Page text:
The authors declare no competing interests.

Additional information

Publisher’s note Springer Nature remains neutral with regard to jurisdictional claims in published maps and institutional affiliations.

Supplementary information

Rights and permissions

Open Access This article is licensed under a Creative Commons Attribution 4.0 International License, which permits use, sharing, adaptation, distribution and reproduction in any medium or format, as long as you give appropriate credit to the original author(s) and the source, provide a link to the Creative Commons license, and indicate if changes were made. The images or other third party material in this article are included in the article’s Creative Commons license, unless indicated otherwise in a credit line to the material. If material is not included in the article’s Creative Commons license and your intended use is not permitted by statutory regulation or exceeds the permitted use, you will need to obtain permission directly from the copyright holder. To view a copy of this license, visit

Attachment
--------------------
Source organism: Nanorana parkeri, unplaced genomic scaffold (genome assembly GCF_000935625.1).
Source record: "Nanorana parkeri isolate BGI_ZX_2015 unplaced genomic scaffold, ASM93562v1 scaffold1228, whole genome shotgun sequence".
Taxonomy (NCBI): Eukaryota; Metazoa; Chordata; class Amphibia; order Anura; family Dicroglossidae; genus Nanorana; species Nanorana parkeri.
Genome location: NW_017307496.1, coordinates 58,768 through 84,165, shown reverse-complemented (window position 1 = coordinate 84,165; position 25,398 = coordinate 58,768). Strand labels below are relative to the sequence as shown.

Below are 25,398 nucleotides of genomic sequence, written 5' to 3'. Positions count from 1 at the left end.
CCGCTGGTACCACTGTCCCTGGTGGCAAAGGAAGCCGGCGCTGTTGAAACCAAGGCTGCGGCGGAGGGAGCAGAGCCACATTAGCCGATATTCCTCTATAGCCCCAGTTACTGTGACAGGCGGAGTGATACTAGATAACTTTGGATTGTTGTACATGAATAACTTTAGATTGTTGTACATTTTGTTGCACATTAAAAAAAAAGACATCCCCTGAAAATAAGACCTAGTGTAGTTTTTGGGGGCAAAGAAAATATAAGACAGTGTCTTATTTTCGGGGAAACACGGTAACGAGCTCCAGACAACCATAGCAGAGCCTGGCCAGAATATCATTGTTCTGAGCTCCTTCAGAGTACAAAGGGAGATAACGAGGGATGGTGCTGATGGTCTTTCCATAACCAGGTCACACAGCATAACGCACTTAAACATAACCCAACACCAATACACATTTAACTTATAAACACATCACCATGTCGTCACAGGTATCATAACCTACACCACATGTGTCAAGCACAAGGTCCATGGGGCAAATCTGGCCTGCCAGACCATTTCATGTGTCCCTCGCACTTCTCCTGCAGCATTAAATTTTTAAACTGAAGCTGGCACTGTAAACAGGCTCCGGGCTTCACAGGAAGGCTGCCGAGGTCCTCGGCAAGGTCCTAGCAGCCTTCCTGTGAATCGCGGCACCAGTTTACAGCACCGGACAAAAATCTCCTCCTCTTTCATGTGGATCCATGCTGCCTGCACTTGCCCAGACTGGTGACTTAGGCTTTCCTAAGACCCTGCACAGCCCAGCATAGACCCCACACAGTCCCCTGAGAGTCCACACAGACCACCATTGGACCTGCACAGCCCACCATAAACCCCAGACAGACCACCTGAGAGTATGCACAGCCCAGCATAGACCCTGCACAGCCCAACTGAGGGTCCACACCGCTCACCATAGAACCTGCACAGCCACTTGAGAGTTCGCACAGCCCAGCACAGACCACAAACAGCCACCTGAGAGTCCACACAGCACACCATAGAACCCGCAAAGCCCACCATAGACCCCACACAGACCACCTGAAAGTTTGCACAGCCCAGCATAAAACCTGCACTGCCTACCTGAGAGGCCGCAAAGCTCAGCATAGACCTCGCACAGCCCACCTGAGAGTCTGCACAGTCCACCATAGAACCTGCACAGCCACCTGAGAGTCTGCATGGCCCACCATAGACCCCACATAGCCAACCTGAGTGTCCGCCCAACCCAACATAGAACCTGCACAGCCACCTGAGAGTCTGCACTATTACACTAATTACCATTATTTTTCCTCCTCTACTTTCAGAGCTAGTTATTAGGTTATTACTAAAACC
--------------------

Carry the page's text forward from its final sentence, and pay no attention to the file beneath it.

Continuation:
Reprints and Permissions

About this article

Verify currency and authenticity via CrossMark

Cite this article

Tian, S., Ji, K., Wang, M. et al. Distinct BCR repertoires elicited by SARS-CoV-2 RBD and S vaccinations in mice. Cell Discov 7, 91 (2021).

Download citation


Quick links